Marsy’s Law for Montana Releases New Ad “Tougher”


October 6, 2016


Chuck Denowh: 239-5952

Marsy’s Law for Montana releases new ad “Tougher”

(Helena, Mont.)—Marsy’s Law for Montana is today unveiling its second video advertisement, which features a group of Bozeman bikers dedicated to providing assistance and protection for abused children. The ad can be viewed here.

“As if being victimized isn’t bad enough, these kids find themselves in a big, scary situation when they’re thrust into the criminal justice process,” said Cara Barnes. “We find it helps when they know someone’s got their back. It’s great because we are able to use the big, bad biker persona to help provide strength and stability to families in crisis and we let them know that we are there with them and that our presence will be available as long as the child needs us.”

Members of the biker group serve as advocates of an abused child or teen for courage, support and protection not only during every step of the criminal justice process but every step of the way. The members of the organization may also attend court hearings, if it is needed for the purpose of helping the child be less intimidated and frightened while testifying against his or her abuser.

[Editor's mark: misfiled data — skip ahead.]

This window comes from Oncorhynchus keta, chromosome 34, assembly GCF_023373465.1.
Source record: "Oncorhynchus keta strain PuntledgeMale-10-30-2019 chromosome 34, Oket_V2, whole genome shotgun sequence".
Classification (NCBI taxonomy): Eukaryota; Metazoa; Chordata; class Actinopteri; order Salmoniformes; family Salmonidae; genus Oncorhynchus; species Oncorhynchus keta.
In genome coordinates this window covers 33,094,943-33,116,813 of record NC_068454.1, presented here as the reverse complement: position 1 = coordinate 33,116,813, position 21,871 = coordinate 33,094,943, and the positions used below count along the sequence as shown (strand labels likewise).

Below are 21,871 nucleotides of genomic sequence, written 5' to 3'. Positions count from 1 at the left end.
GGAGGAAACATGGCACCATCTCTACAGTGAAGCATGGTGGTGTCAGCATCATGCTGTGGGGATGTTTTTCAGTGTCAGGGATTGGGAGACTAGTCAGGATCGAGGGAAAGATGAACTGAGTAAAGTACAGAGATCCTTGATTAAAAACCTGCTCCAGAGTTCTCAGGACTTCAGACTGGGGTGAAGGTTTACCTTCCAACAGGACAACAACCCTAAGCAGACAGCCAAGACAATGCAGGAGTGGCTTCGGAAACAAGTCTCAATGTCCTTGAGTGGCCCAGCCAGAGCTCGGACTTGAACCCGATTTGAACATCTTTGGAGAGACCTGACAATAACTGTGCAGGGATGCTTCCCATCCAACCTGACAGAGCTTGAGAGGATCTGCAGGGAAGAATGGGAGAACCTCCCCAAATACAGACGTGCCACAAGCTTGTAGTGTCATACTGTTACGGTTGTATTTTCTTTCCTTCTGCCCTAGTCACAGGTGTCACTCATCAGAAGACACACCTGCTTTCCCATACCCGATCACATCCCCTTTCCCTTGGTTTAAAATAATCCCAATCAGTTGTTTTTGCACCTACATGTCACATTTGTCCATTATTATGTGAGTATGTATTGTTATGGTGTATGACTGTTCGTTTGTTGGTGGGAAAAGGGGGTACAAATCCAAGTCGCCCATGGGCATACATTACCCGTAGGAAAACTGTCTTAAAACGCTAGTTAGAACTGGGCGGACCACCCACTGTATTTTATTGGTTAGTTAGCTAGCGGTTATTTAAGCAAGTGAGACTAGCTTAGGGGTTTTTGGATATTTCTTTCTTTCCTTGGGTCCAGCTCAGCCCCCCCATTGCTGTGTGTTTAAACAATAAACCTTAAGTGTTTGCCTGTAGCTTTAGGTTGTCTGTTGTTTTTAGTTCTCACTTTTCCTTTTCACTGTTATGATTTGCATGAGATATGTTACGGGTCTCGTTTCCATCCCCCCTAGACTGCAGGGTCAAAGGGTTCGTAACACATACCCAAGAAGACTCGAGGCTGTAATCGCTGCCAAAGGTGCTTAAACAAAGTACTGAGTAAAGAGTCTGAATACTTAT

“Our mission stands for Valor, Truth and Integrity and Marsy’s Law is about just that, giving a voice to victims of crime, said Barnes. “Victims should not be an afterthought in the criminal justice process. They deserve to be involved, informed, and their rights respected. Marsy’s Law will help us accomplish that.”

Recent polling shows a strong majority of Montana voters support Marsy’s Law. The poll, conducted in July, had 75% of voters saying they would vote for CI-116 and only 12% against.

Marsy’s Law for Montana is named after Marsalee “Marsy” Ann Nicholas. Marsy was a beautiful, vibrant University of California Santa Barbara student who was stalked and killed by her ex-boyfriend in 1983. Only a week after Marsy was murdered, her mother Marcella and her brother Nick walked into a grocery store after visiting her daughter’s grave and were confronted by the accused murderer. They had no idea that he had been released on bail.